Maytak

Clinton's backdealings lock up delegates

Congratulations to Hillary Clinton for winning New Hampshire. But there is much more at stake to this horse race than the skim surface of the campaign mechanics the mainstream media tells.

Though Hillary Clinton won New Hampshire, her back door dealings have already seem to have secured her a position in the White House, barely trying.

Just like the general election where the electoral college is the only vote that matters, the primaries have a similar system that parallels the electoral college in process. It’s call the delegates and superdelegates.

Here’s an explanation of what they are and how they’re selected. They aren’t voted for at all.

And here is the list of delegates who have already committed to a candidate even BEFORE the primaries.

Clinton’s campaign co-chair is Terri McAuliffe, who works and is very influential in the DNC. He was able to lock all of the DNC for Hillary anyways. What is your opinion on it?

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Have You Read the Headlines?

Have you seen the headlines?

The squabble to be first in deciding the nation’s fate is intensifying. Early states are cleverly inching their primaries in a race to secure voting influence for their citizens. By the end of February, we’ll know who the presidential finalists are before more than half the nation gets a chance to vote, let alone meet the candidates. Sound Fair?

Check out the primary schedule.

The heavily frontloaded primary schedule does all of America a disservice. Leaving the power to decide who the next president of the America can be to a handful of people is just not right. The demographic make up of all the early primary state, even combined, does not accurately represent the American population. For instance, isn’t New Hampshire the third wealthiest state in the nation?

With less than a month left, there seems like there’s no hope. The Washington Post reports that the American people are being tempted by pessimism, and are losing faith in our political system. But, not to fear.

Register to host a caucus at www.nationalcaucus.com and get involved.

It seems like there’s no hope but to accept the circumstances. However, I came across this website, the National Presidential Caucus, that looks to give voters a fair chance to voice their opinions before the primaries kick off. It’s not a national primary or anything like that, don’t let the name mislead you.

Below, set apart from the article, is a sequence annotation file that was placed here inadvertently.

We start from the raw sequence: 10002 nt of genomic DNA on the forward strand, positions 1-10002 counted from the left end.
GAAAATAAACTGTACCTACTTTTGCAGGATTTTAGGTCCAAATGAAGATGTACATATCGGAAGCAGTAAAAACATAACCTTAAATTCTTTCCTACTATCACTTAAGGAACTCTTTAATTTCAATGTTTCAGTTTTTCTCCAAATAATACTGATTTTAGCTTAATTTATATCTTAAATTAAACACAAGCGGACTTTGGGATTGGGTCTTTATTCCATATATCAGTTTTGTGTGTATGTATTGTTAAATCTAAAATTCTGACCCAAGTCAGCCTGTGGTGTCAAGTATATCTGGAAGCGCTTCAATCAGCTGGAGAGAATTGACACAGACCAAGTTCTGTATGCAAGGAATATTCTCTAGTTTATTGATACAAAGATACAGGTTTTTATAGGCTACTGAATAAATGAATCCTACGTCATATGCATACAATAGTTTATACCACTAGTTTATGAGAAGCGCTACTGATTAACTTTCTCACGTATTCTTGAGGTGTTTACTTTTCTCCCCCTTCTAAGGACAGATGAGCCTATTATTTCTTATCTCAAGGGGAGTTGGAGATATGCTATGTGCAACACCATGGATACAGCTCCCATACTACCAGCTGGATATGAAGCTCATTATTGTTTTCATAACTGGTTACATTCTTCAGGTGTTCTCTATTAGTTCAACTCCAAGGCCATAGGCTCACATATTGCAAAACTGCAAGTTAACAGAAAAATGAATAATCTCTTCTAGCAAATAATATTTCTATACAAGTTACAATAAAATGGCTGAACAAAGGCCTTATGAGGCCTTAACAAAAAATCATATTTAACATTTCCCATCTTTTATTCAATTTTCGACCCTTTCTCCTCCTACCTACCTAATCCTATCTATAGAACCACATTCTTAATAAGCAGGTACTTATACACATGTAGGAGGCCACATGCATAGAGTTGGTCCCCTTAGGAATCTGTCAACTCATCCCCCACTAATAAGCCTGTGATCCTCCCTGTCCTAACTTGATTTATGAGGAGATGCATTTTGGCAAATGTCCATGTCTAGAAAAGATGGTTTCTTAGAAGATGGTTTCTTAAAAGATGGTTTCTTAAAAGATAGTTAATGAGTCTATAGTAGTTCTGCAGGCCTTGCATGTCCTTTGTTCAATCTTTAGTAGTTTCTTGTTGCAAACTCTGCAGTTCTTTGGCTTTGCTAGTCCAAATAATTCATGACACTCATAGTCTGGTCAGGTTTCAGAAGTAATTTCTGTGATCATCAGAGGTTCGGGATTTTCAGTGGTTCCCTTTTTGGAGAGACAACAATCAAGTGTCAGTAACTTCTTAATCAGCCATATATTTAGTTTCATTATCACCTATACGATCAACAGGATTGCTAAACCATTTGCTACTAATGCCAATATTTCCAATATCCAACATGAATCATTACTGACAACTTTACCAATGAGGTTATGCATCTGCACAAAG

Here’s how it works:

1) Post your caucus online

2) Meet offline with some friends, neighbors, whomever to discuss candidates and issues

3) Post your results from your discussions online

It’s as simple as that. It’s really just an effort to encourage and empower civic engagement and voter opinions. So why not…

How can we claim to go across seas to build a democracy, when our own political system at home is suffering? Get involved. sign up to host a caucus in your neighborhood today.

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Stakes are too high, Caucus today!

 

If the media and early states get their way, the presidential nomination finalists will be decided by the end of February before more than half the nation gets a chance to voice their opinions. Sound fair?

 

The stakes are high in the next election and we can’t sit idly. Join the National Presidential Caucus (NPC) effort to confront the heavily compressed primary schedule we’re facing today. NPC is hosting a National Caucus Day on Dec. 7th and we’d love if you’d join us in organizing caucuses in your area!

www.nationalcaucus.com

To encourage voters to form opinions before the early primary states and the media determine who the leading candidates will be, NPC is asking people like you to host caucuses in their communities. It’s a great way to get your candidate and issue out there.
Here’s how it works:
-Post a caucus on the website
-Meet offline on December 7th to talk about issues and candidates that matter TO YOU
-Post your results on our website with all the other caucuses from across the nation

  Hosting a caucus is as simple as getting some friends, family, or whomever you want together. It's really easy to do!

What if every state's caucus and primary were weighted equally? I don't know about you, but I'd call that democracy. 

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